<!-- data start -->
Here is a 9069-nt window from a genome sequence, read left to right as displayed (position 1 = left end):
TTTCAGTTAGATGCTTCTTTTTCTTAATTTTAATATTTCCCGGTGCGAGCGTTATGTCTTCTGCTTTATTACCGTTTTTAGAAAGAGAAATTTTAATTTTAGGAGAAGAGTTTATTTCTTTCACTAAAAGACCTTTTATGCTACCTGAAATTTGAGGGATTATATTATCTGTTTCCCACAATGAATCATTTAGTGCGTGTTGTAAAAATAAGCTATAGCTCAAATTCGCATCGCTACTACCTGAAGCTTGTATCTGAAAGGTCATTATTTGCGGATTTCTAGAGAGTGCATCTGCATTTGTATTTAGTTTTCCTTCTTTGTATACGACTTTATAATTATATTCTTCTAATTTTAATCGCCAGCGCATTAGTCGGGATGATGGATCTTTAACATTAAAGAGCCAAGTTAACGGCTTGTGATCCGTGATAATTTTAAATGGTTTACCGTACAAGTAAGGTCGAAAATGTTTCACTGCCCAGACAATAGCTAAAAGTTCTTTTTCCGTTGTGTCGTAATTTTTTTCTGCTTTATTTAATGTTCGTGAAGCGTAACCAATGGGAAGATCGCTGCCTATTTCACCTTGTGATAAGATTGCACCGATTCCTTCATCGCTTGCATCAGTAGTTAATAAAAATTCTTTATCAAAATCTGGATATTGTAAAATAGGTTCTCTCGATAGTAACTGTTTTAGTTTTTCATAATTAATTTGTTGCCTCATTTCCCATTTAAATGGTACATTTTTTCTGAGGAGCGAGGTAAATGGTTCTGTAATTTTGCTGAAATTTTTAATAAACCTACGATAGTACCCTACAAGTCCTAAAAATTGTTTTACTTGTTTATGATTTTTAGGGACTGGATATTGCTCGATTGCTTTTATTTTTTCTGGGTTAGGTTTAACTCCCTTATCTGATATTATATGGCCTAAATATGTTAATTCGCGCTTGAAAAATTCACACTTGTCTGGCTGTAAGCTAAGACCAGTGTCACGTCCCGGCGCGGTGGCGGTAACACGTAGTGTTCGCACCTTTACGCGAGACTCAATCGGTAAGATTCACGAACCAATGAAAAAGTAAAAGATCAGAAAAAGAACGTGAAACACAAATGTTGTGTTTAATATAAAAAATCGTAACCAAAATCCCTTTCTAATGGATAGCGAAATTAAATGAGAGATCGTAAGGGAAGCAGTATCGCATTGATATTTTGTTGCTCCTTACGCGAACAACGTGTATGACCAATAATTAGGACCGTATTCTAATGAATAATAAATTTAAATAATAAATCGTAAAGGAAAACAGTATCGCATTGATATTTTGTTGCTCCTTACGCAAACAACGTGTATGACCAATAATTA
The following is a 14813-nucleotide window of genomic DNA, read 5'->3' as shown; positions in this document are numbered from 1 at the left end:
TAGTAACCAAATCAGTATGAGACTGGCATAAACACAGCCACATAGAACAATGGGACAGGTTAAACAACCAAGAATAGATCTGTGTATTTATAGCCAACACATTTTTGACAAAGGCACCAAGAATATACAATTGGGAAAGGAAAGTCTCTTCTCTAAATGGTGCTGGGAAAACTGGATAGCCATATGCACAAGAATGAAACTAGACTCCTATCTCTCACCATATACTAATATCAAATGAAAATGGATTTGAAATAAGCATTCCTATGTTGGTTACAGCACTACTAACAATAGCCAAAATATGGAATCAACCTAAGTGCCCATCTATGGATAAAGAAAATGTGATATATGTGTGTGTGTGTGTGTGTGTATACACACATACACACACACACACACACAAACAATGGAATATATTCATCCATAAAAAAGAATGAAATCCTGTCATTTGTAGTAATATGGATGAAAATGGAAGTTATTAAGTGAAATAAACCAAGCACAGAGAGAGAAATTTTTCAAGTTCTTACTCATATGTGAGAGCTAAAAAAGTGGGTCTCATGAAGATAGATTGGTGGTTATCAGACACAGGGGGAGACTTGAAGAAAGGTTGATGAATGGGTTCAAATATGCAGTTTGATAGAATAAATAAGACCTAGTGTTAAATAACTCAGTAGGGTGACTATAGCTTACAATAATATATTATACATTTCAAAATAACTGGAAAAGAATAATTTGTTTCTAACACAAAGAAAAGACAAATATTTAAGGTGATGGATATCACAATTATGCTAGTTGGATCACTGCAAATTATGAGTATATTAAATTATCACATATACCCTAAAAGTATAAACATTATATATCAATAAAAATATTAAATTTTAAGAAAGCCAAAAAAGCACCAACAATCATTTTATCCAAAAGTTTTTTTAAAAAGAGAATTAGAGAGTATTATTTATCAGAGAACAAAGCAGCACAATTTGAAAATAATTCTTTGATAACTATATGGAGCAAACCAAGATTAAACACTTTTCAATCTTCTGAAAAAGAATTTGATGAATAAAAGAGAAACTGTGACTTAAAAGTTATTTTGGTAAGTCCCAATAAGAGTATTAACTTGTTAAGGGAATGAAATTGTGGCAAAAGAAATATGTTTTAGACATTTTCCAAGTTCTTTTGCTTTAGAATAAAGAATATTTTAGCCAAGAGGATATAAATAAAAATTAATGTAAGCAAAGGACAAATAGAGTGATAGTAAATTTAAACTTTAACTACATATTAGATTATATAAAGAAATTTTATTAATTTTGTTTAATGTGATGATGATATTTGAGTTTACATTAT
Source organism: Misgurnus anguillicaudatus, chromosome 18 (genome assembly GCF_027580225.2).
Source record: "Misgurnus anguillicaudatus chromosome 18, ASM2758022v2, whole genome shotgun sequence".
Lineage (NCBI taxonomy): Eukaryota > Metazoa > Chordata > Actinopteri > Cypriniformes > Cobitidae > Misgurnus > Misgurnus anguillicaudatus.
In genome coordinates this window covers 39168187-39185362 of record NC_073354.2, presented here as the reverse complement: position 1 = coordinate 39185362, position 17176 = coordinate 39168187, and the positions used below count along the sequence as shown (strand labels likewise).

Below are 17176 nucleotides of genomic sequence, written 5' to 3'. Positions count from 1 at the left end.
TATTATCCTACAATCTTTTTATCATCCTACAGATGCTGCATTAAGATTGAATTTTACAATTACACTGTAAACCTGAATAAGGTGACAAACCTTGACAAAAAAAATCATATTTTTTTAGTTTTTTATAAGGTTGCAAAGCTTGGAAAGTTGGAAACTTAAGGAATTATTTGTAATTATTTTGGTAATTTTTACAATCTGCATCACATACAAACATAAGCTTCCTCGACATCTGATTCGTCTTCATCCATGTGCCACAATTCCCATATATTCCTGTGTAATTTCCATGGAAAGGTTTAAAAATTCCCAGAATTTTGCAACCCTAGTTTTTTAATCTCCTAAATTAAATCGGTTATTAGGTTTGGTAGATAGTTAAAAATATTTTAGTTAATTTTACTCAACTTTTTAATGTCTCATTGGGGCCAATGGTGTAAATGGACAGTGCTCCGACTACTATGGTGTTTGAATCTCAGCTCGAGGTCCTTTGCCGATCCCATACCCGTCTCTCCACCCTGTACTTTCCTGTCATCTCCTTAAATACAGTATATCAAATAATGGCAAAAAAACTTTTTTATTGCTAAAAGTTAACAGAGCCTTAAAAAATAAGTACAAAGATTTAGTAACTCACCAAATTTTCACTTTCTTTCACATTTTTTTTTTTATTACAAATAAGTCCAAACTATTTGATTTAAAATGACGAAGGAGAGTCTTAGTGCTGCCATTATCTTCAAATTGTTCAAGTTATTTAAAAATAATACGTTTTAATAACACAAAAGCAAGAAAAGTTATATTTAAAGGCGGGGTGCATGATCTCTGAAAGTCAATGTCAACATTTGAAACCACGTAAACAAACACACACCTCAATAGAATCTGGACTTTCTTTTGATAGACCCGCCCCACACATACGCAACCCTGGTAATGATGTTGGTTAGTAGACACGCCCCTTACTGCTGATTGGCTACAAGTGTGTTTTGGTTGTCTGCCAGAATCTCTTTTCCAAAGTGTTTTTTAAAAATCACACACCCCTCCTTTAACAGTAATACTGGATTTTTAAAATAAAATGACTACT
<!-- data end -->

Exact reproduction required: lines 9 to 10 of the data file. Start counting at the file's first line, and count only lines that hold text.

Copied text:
Below are 17176 nucleotides of genomic sequence, written 5' to 3'. Positions count from 1 at the left end.
TATTATCCTACAATCTTTTTATCATCCTACAGATGCTGCATTAAGATTGAATTTTACAATTACACTGTAAACCTGAATAAGGTGACAAACCTTGACAAAAAAAATCATATTTTTTTAGTTTTTTATAAGGTTGCAAAGCTTGGAAAGTTGGAAACTTAAGGAATTATTTGTAATTATTTTGGTAATTTTTACAATCTGCATCACATACAAACATAAGCTTCCTCGACATCTGATTCGTCTTCATCCATGTGCCACAATTCCCATATATTCCTGTGTAATTTCCATGGAAAGGTTTAAAAATTCCCAGAATTTTGCAACCCTAGTTTTTTAATCTCCTAAATTAAATCGGTTATTAGGTTTGGTAGATAGTTAAAAATATTTTAGTTAATTTTACTCAACTTTTTAATGTCTCATTGGGGCCAATGGTGTAAATGGACAGTGCTCCGACTACTATGGTGTTTGAATCTCAGCTCGAGGTCCTTTGCCGATCCCATACCCGTCTCTCCACCCTGTACTTTCCTGTCATCTCCTTAAATACAGTATATCAAATAATGGCAAAAAAACTTTTTTATTGCTAAAAGTTAACAGAGCCTTAAAAAATAAGTACAAAGATTTAGTAACTCACCAAATTTTCACTTTCTTTCACATTTTTTTTTTTATTACAAATAAGTCCAAACTATTTGATTTAAAATGACGAAGGAGAGTCTTAGTGCTGCCATTATCTTCAAATTGTTCAAGTTATTTAAAAATAATACGTTTTAATAACACAAAAGCAAGAAAAGTTATATTTAAAGGCGGGGTGCATGATCTCTGAAAGTCAATGTCAACATTTGAAACCACGTAAACAAACACACACCTCAATAGAATCTGGACTTTCTTTTGATAGACCCGCCCCACACATACGCAACCCTGGTAATGATGTTGGTTAGTAGACACGCCCCTTACTGCTGATTGGCTACAAGTGTGTTTTGGTTGTCTGCCAGAATCTCTTTTCCAAAGTGTTTTTTAAAAATCACACACCCCTCCTTTAACAGTAATACTGGATTTTTAAAATAAAATGACTACT